Facial Eczema (FE) in sheep is associated with liver damage and considerable production losses. Romney flocks, resistant (R) and susceptible (S) to FE were established at Ruakura in 1975; a control (C) and a second resistant (R2) flock were added after 1981, the R and R2 flocks were merged in 1988, and three flocks (R, C, and S) still exist. Progeny testing was carried out in early years for ram selection, and performance testing was used after 1981. The R flock was dosed with sporidesmin in most years since 1981 at 0.15 mg/kg live weight, with the dose rate for the S flock initially 0.066 mg/kg and now reduced to 0.04 mg/kg. The C flock was divided into two groups, with one group dosed at 0.15 and one at 0.04 mg/kg, to provide an indirect comparison of the R and S flocks. Blood samples were taken after dosing to monitor liver damage via plasma gamma-glutamyltransferase (GGT) concentration. Loge GGT levels increase in proportion to increasing severity of liver damage. Thus, changes in mean loge GGT value reflect changes in relative susceptibility or resistance, with negative changes indicating increasing resistance. Two distinct peaks appear in the loge GGT distribution, centred around values of about 40 and 500 international units (i.u./l) for both the R and S flocks. The selection flocks differ in the proportions of animals at each peak, suggesting that the R and S flocks may be indirectly compared via the C flock although different dose rates were used. Annual divergence in loge GGT in the R flock relative to the C flock was -0.081±0.047 i.u./l, and the R-flock difference from control in the most recent years averaged -1.24±0.14 i.u./l. Divergence of the S flock from the C flock was more variable from year to year and the S-flock difference from control for the last 6 years averaged 0.48±0.11 i.u./l. A total of 101 industry flocks have used the commercial FE testing service, Ramguard, with 9 of them testing for at least 10 years. A comparison with the Ruakura R-flock response was obtained from one such flock selecting for production traits and FE resistance since 1979. Their GGT trend was 34% of the R-flock trend, indicating that less but worthwhile genetic progress has been obtained from using a selection programme with a multiple objective.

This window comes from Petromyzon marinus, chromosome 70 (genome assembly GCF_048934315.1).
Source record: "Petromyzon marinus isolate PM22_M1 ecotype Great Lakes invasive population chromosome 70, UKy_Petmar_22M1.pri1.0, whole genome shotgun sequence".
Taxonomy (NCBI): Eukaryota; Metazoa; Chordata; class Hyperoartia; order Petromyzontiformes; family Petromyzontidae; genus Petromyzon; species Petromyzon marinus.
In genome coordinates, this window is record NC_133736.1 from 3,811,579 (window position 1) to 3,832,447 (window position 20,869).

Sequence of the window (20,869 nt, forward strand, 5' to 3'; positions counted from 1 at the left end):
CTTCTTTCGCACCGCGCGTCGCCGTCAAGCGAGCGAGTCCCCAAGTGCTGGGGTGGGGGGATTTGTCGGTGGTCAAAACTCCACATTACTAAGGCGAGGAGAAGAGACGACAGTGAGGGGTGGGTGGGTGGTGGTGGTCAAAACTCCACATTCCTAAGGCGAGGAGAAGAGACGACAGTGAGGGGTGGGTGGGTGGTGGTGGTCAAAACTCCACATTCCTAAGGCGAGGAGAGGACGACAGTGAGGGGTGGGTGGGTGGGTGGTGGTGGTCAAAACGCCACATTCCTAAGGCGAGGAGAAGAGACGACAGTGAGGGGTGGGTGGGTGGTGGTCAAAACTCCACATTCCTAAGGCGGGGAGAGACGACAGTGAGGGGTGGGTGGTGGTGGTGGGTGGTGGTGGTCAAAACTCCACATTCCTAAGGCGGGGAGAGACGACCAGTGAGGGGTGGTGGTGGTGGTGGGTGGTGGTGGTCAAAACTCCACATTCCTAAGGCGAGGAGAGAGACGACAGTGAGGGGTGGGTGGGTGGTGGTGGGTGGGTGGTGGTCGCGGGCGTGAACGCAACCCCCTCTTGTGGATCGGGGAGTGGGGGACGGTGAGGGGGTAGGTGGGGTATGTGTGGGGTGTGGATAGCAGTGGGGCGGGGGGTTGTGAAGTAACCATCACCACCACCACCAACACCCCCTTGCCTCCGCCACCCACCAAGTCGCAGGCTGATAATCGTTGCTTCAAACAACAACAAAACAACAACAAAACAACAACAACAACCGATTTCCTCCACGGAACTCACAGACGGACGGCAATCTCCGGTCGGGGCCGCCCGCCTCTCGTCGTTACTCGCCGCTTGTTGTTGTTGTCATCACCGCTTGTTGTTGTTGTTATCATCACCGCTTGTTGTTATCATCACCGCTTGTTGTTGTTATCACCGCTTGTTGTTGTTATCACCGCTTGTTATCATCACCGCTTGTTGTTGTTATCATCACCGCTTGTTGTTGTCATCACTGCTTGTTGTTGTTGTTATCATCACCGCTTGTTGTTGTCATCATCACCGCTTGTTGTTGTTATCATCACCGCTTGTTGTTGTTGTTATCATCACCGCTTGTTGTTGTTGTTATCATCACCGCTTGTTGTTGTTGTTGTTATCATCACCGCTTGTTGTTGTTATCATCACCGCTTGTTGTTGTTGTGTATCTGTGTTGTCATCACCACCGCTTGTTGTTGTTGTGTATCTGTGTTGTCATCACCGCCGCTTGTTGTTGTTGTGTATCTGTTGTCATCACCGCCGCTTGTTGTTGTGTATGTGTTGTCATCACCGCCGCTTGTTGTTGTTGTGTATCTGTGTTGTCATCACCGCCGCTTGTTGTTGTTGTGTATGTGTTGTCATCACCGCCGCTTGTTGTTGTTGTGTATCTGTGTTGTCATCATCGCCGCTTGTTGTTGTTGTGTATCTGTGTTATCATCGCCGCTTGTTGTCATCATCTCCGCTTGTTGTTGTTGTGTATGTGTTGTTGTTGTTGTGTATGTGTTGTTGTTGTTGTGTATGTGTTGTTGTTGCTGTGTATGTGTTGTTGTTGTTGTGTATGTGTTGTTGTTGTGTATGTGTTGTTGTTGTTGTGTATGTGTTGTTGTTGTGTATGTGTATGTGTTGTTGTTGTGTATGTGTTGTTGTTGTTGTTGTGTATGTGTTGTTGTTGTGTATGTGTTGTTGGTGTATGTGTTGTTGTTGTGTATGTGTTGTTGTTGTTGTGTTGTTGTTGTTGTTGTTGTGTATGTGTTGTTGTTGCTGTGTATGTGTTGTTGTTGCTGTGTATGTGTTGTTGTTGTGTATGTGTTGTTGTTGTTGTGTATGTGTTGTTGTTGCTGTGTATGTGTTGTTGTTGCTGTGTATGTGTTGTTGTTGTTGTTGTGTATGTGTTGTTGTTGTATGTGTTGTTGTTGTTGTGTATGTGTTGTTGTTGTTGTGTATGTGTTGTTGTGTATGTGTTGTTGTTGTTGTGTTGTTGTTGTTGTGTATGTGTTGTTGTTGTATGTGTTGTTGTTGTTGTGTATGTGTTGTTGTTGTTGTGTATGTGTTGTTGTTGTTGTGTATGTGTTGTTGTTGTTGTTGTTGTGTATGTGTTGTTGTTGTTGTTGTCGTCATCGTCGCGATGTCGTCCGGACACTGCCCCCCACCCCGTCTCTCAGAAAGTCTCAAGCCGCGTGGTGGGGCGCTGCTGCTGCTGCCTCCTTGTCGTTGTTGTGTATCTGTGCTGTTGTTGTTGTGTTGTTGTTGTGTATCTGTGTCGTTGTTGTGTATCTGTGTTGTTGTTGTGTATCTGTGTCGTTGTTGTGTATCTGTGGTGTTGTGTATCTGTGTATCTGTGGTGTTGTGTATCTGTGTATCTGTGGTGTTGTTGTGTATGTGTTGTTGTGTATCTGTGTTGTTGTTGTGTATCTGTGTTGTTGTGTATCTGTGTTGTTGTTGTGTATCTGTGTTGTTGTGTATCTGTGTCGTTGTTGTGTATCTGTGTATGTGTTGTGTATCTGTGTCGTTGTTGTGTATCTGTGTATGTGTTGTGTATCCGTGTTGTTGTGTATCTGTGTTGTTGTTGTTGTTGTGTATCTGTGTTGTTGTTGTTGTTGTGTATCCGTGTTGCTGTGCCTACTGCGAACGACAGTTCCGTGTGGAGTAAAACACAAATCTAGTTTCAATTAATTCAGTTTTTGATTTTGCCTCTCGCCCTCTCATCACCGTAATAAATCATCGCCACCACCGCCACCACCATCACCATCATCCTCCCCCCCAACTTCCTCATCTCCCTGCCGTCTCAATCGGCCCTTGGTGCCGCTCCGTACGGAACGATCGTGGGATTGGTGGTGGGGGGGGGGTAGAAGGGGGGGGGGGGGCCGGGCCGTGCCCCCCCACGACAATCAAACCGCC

Proceedings of the New Zealand Society of Animal Production, Volume 54, , 263-266, 1994
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